I’m currently enjoying The Lord Came At Twilight, the hugely esteemed collection by horror and dark fiction writer Daniel Mills (photo) – review to follow, folks. But one gem in the volume appears even before the fiction itself. That’s the excellent introduction, “Twilight’s True Lord,” by fellow horror magus Simon Strantzas. And in the course of this, Strantzas explains just what new technology, ebooks, and the wide availability of public domain literature has done, not just for Daniel Mills, but for the entire horror genre.
Unfortunately, because of technical limitations – a.k.a. the copy limit that Dark Renaissance Books has set on the Kindle edition of the book – I can’t copy Strantzas’s text, in full, as text. So, below is a screenshot of what he wrote, courtesy of Amazon’s Look Inside feature.
Now I really hope that Dark Renaissance Books aren’t too offended at me pushing the limits of DRM with that screen grab, but you should be able to read what Strantzas and I are talking about. And yes, I’m doing it this way to underline the irony and the pointlessness of such heavy-handed DRM implementation. But in any event, note the emphasis on the heritage of the past – and how much easier it is now for modern writers to draw on and delve into it.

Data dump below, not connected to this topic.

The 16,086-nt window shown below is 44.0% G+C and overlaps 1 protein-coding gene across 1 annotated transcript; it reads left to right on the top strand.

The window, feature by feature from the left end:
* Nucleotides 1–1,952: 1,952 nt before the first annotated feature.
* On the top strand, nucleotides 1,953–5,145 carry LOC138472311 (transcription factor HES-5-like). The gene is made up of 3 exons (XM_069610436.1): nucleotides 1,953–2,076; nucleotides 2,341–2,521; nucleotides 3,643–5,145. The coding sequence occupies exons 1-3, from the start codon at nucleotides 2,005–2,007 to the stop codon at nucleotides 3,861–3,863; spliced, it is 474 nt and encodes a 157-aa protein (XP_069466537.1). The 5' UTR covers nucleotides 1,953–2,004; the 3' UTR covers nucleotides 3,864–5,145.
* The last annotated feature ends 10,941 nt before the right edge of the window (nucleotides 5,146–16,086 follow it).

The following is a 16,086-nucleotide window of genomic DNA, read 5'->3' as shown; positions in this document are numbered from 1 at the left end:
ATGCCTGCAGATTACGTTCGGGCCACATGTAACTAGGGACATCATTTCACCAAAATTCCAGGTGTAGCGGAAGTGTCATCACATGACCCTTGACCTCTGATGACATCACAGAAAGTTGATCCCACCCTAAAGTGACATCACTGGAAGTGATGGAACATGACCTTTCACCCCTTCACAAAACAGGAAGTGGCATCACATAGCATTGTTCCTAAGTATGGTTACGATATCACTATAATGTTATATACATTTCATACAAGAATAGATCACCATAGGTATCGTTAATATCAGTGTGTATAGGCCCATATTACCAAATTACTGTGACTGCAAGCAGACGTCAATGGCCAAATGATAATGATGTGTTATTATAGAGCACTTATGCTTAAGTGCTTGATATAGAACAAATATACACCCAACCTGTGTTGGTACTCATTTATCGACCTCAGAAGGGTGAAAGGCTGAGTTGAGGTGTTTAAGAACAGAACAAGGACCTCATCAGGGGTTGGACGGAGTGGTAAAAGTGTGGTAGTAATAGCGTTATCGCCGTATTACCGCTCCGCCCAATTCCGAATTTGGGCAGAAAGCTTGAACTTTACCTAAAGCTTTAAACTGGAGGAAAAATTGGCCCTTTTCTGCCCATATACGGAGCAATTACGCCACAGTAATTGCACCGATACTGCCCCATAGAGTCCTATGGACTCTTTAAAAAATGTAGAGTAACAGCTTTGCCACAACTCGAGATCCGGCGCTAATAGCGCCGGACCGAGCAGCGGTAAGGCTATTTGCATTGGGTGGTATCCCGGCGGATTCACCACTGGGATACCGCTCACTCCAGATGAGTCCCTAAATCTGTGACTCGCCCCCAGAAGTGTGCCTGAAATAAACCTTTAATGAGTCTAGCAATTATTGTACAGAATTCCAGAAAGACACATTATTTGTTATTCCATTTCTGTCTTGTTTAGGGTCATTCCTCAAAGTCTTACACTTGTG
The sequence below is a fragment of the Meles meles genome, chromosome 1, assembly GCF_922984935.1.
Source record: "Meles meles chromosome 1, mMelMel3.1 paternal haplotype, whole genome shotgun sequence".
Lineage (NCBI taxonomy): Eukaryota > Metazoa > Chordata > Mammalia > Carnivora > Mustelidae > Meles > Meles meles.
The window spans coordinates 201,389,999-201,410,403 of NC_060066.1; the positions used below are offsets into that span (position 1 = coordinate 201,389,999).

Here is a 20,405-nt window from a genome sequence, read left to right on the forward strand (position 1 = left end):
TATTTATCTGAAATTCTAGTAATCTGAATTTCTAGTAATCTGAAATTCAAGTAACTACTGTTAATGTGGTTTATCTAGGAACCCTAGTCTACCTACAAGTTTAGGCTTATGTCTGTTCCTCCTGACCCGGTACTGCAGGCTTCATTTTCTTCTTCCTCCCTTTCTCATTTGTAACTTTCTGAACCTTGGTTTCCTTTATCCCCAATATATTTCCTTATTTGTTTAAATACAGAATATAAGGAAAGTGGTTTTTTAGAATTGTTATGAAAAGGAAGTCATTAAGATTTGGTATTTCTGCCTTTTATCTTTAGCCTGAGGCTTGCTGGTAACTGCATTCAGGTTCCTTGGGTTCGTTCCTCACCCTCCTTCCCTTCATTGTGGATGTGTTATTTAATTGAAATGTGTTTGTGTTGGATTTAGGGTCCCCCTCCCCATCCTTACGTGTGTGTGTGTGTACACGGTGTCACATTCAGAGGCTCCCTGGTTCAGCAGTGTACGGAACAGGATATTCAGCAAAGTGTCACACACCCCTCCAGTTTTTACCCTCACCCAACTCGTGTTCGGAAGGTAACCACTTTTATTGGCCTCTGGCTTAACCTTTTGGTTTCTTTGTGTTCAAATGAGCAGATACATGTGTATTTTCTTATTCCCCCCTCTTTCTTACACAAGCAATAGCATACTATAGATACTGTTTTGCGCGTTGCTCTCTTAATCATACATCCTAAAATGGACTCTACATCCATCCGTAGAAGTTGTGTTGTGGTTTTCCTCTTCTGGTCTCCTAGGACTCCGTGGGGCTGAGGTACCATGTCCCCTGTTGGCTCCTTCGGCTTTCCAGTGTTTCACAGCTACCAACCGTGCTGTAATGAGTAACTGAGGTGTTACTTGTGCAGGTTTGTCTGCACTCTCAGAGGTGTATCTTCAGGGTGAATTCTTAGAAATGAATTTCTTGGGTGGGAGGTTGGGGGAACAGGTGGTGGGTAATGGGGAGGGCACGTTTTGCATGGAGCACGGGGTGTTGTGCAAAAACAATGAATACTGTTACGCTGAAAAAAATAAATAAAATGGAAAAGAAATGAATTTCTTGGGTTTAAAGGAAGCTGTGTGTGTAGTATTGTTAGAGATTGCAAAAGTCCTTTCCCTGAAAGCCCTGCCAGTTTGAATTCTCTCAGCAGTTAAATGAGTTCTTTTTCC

Some of those great old writers have been resurrected by small presses, as Strantzas describes. Almost all of them are available for free online, for anyone who wants to discover “the true power of the past – as a tool to describe and illuminate the present.” And as Strantzas interprets it, newer writers have drilled through the landfill of more recent mass-market horror to tap into that reservoir and power the revitalization of their entire genre.
Call it the New Weird, post-Lovecraftian horror, cosmic horror, or whatever, the whole field seems to be one of the most intellectually and creatively alive and topical genres in modern fiction. And I can’t think of a better and more compelling argument for the value of public domain literature – or against those who want to extend copyright limits even further and lock up the treasures of the past. Because usually, when you do lock them up, they simply are locked away, neglected by publishers, and unavailable to readers and writers. If you want good, vital, popular, lucrative, modern literature, then free up the literature of the past.